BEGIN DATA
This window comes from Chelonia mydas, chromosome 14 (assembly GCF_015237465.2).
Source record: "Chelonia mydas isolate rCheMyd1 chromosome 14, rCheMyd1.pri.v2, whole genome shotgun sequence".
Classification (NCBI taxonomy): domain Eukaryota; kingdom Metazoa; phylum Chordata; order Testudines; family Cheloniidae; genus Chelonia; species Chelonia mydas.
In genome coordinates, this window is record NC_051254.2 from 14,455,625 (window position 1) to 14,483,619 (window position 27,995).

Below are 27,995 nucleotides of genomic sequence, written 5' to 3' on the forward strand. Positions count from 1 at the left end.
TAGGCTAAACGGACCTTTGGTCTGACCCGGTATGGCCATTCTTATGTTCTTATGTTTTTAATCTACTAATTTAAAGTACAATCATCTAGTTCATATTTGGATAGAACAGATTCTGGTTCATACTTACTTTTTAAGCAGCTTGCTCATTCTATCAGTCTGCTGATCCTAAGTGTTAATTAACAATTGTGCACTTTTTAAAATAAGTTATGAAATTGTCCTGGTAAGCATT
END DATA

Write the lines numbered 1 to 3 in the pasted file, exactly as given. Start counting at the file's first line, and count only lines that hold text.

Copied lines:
This window comes from Chelonia mydas, chromosome 14 (assembly GCF_015237465.2).
Source record: "Chelonia mydas isolate rCheMyd1 chromosome 14, rCheMyd1.pri.v2, whole genome shotgun sequence".
Classification (NCBI taxonomy): domain Eukaryota; kingdom Metazoa; phylum Chordata; order Testudines; family Cheloniidae; genus Chelonia; species Chelonia mydas.